Again Llodra failed to convert and it looked as though his chance was gone when he immediately went down 0-40 on his own serve. He survived with typical Gallic flair: touch volleys, angled put-aways and a wonderful whip of a single-handed backhand. They headed to a tie-break and, against the odds, it was Llodra who held his nerve and his serve to ease the set, seven points to three.

The final set saw Del Potro find his first serve again—back up to 74 per cent—and he did not face a single break point. Llodra, to his credit, only faced one, but it was at the most crucial moment, in the 10th game: match point. With impeccable focus, the big man from Argentina snatched it to advance to a second-round meeting with qualifier Karol Beck.

He knew it had been a test and knew he had done well to survive:

“Very tough first match, very difficult game for me. Lot of serve and volley, drop shots, slices, it’s not easy that way for me. I was really focusing in the last game of the match, two passing shots with my backhand, and that gave me confidence to win this match.”

It may have been a hard-won victory but it perhaps marked the beginning of an evolution in the Del Potro game, one that will give him extra depth as he makes his inexorable rise back towards the place in the top four that he left almost two years ago.

Asked about his improving serve and volley game, he suggested it was a necessary development:

“I don’t serve and volley like [Llodra] but working on that could be a new part of my game, if I use more serve and volley for this kind of surface or for grass, and that helps me for this year, of course.”

The tactic also revealed an evolution in the physical skills of del Potro. He moved forward more quickly, reacted to Llodra’s angles quickly and picked up shots around the net with more ease than he once did.

And while his body language is slow and considered, the fun of this event, on this particularly boisterous day, did not pass him by.

“It’s nice: So many kids walking around and talking, it’s funny for us, that they’re enjoying the kids day today. Also a big crowd, almost full. It’s really nice. Of course, if I win, it’s better!”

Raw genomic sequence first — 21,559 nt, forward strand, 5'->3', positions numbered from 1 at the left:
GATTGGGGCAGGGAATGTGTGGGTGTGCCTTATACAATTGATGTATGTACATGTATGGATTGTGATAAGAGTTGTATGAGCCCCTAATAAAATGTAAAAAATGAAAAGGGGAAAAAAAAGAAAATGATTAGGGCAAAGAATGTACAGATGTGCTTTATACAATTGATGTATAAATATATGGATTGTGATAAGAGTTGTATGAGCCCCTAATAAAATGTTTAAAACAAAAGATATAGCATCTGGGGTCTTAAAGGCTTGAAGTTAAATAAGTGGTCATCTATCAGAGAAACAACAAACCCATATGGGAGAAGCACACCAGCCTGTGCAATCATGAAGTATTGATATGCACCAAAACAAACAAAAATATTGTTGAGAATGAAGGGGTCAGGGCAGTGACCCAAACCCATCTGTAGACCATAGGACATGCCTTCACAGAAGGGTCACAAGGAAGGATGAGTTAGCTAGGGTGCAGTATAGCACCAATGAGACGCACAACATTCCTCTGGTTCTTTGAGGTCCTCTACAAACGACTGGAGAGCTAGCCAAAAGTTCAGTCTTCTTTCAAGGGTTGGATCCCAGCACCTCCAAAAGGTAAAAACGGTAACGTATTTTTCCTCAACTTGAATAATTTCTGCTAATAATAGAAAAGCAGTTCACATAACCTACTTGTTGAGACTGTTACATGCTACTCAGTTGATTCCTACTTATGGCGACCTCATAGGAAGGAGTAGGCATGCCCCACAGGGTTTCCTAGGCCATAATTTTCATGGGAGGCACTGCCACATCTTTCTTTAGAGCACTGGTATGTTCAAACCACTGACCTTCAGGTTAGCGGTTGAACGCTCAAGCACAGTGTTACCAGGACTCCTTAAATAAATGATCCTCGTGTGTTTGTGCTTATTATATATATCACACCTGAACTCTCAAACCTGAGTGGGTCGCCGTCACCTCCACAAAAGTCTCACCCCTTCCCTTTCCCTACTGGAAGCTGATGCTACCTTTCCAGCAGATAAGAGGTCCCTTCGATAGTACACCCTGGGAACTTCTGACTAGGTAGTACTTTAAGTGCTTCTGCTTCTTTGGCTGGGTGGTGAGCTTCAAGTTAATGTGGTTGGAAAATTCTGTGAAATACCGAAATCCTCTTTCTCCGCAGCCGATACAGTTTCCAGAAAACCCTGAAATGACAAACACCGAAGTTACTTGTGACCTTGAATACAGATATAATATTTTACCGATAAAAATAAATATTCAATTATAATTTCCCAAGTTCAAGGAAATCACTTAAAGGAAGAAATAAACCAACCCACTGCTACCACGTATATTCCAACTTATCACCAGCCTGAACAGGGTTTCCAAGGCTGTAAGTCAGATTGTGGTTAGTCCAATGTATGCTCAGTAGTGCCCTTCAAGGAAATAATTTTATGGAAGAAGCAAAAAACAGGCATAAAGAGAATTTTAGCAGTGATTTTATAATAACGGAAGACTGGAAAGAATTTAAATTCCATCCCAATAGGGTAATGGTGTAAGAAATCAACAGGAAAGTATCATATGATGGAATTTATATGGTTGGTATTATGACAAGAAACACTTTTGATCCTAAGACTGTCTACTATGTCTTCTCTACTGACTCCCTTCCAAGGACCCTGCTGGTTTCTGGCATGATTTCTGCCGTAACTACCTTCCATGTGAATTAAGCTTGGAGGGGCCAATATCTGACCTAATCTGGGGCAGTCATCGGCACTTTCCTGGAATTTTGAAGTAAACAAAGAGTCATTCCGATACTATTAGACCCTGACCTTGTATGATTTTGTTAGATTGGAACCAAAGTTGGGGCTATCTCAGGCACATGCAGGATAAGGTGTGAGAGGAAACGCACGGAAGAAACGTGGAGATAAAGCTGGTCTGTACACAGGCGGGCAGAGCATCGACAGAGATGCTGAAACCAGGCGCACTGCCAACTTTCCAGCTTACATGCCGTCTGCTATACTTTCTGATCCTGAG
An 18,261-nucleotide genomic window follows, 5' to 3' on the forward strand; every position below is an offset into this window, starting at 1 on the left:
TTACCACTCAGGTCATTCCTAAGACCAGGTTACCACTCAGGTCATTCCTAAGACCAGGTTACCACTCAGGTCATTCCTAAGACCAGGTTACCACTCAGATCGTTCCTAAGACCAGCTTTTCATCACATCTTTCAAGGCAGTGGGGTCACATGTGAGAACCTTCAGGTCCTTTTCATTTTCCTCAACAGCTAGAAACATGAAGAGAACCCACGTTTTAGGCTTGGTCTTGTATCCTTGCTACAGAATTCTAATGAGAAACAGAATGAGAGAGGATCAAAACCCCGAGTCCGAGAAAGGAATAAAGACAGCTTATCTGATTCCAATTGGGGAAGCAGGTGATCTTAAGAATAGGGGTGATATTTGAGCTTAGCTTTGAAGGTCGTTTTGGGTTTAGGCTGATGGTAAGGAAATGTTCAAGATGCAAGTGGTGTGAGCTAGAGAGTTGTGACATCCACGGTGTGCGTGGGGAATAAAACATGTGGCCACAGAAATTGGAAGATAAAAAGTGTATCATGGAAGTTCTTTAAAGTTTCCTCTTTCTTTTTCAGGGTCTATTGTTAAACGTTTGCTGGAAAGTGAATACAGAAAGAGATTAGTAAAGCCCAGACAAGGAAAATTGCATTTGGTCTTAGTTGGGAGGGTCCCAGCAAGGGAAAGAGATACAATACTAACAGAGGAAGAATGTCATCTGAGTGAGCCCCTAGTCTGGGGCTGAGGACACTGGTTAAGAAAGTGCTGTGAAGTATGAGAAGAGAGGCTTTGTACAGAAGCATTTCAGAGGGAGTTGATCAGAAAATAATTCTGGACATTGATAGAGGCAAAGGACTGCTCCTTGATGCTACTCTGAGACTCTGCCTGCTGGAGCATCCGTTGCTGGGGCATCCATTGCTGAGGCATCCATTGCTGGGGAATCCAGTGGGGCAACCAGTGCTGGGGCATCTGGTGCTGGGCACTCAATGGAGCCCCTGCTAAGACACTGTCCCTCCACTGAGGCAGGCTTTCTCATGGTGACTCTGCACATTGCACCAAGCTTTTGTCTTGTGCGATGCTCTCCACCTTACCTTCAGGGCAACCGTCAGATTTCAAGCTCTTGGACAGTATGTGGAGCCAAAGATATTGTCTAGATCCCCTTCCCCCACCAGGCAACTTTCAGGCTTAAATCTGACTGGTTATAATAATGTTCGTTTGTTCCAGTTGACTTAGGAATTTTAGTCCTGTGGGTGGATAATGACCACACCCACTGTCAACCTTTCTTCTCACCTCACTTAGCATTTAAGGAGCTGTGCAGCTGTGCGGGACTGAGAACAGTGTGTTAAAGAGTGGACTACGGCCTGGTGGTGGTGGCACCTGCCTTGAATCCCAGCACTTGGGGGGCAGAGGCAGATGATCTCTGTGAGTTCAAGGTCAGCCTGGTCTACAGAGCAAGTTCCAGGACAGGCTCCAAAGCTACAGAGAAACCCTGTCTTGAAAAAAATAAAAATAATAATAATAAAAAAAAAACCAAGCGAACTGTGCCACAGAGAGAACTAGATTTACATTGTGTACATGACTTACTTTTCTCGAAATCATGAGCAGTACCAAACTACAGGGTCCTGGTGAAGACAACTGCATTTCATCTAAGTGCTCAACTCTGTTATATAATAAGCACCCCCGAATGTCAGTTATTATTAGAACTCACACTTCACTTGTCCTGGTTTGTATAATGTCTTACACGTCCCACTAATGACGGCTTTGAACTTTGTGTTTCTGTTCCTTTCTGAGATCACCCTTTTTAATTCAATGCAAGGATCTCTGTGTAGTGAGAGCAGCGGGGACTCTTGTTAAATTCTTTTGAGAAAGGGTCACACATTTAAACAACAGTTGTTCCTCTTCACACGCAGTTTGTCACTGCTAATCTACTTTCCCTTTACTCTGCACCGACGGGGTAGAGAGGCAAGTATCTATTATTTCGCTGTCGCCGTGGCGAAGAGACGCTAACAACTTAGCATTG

Federer opened the evening proceedings against Nicolas Mahut—a match played out in front of a record tournament crowd of almost 10,000, more even than last year’s final.

The Swiss set the tone with the first point of the match, on the Frenchman’s serve: a scorching winner. Mahut held out until the third game but was then broken to love and Federer served out the set in 30 minutes, 6-4.

The second set was more competitive: Mahut scored some lovely volley winners with a right-handed version of Llodra’s earlier game. But Federer knocked on the door in the seventh game with four break point chances and finally made the killer blow in the ninth game to serve out the match, 6-4.

Federer was due to play another former champion, world No31 Mikhail Youzhny, but the Russian pulled out with injury and Federer has agreed to play a super-tie-break set ahead of the revised evening schedule with Dutch wild card, Igor Sijsling.

Meanwhile, round two was already under way before Federer had finished his press duties: Nikolay Davydenko took to Centre Court in search of the form that seems to have deserted him since winning Munich last April.

If he finds it in the next couple of matches, it could earn him a semi-final place against Federer. With two wins out of their 18 meetings, he will have to find some huge firepower, too.